Some real good points and suggestions from the last thread. If cleaning the carbon fixes it, all is well. If not, the eater is starving for fuel. I would suggest replacing the gas supply lines. They come in a kit for about 10 bucks. One could have a pin-hole, the filter may have ethanol deposits on it, etc. But, before you spend the 10 bucks, carefully, disassemble the carb. There are some really small passages (ports) through which gas-air must be able to pass. There is also (usually) a small needle & seat with a little spring. Take pics as you go so the assembly will go right. There is also a couple diaphragms that must be placed back in the right sequence. All this is done by removing 4 or so screws. The parts are not expensive if needed. I was just 'donated' a 2 year old Troy-Built weed eater last week. Same problem as yours. The problem was the deposits left by the crap gas we now have, the ethanol. I cleaned the carb, all is well. PS- Use high-test gas.
    Thanks, I will give it a try. I haven't had a chance to mess with it lately but I will.
    "If it runs like a deer, GREAT!!! If it tastes like a deer, EVEN BETTER!!!!"

  8. #7
    St8shooter's Avatar
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    Re: Craftsman weedeater won't stay running...maybe it's not hungry?

    Quote Originally Posted by goodolboydws View Post
    Was it running well and then one day it suddenly began doing this, or did it gradually get worse?

    First thing that I'd check now would be the fuel filter-if you can fish it out of the tank that is. You should be able to blow through it fairly easily via a fuel line. If not, replace it. There's enough fuel in a carb and in the fuel line for an engine to run for a while, even if the filter is partially blocked and can't allow enough fuel through to keep up with the engine by itself, so the engine will then run until the amount that's slowly getting through the filter isn't enough to keep it running, it could be as simple as that.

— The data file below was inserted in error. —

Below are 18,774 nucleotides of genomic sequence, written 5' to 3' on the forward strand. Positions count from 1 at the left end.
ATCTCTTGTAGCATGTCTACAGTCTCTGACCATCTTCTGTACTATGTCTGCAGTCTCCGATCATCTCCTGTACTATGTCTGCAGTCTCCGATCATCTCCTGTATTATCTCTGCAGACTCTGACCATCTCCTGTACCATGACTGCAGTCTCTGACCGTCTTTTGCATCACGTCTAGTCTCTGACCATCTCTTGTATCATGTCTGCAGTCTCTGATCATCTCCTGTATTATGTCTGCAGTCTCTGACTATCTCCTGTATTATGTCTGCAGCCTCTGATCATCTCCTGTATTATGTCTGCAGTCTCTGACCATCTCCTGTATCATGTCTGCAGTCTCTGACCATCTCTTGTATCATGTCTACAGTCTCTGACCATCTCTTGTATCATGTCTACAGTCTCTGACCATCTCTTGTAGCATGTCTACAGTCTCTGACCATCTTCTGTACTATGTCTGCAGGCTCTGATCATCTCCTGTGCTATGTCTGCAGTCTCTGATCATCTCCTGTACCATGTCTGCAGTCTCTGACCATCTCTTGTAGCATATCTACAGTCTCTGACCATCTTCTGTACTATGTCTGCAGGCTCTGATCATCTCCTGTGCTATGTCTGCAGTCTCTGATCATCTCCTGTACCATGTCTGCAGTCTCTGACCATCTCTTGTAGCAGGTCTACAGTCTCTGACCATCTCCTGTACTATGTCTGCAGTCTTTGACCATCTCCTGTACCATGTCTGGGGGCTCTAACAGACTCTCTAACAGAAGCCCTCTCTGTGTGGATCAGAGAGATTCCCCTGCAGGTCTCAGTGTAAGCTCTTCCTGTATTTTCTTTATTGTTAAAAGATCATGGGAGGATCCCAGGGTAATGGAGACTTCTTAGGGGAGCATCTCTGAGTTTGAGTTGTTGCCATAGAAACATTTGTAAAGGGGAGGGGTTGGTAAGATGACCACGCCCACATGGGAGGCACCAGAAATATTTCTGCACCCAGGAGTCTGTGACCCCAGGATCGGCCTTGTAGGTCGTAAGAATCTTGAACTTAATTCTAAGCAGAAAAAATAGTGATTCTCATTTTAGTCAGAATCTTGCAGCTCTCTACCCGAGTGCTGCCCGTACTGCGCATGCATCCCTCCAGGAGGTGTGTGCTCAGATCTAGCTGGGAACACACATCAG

If this situation got gradually got worse, after the filter check, try pulling out the clean, re-gapped spark plug (you already did that, right?) and looking at the top of the piston for a carbon buildup there. There's usually some, but there could be a lot-and it might even look crusty. I'd then check the muffler and then finally the exhaust port for possible carbon build up there too. INSIDE many newer mufflers there's a fine metal mesh screen that can easily get carbon blocked (older models often didn't have any screen, then sometimes a coarse one, now a fine one). I've heard that some people remove this screen when it gets blocks, not that I'd recommend doing that, (because it functions as a spark arrestor), but cleaning it would be a good thing even if it's not completely carboned up. If there's any build up, it will limit the amount of air that can flow through the engine, which then limits the amount of fuel that can be pulled through, if the blockage is serious, the problem gets worse. For example if half the exhaust port is crud blocked, the engine may not run at anything above half speed, and may only stay running with difficulty, dies easily under load and runs "best" with the choke half closed.

    On many/most line trimmers the exhaust port is easily accessible once the muffler is off-you should be able to look directly into it to see the shiny side of the piston. (You may have to change the piston's position by slowly turning the cutting head or pullingthe starter cord slowly with the spark plug out if you can't see it.) For a typical sized trimmer engine, a slot about the width of a nickel and in the center taller than one is thick should be visible. If not, and especially if the edges of the slot look very much narrower than the center does, the odds are strong that the port is partially blocked with burned-on carbon from partly un-burned oil from the fuel mixture.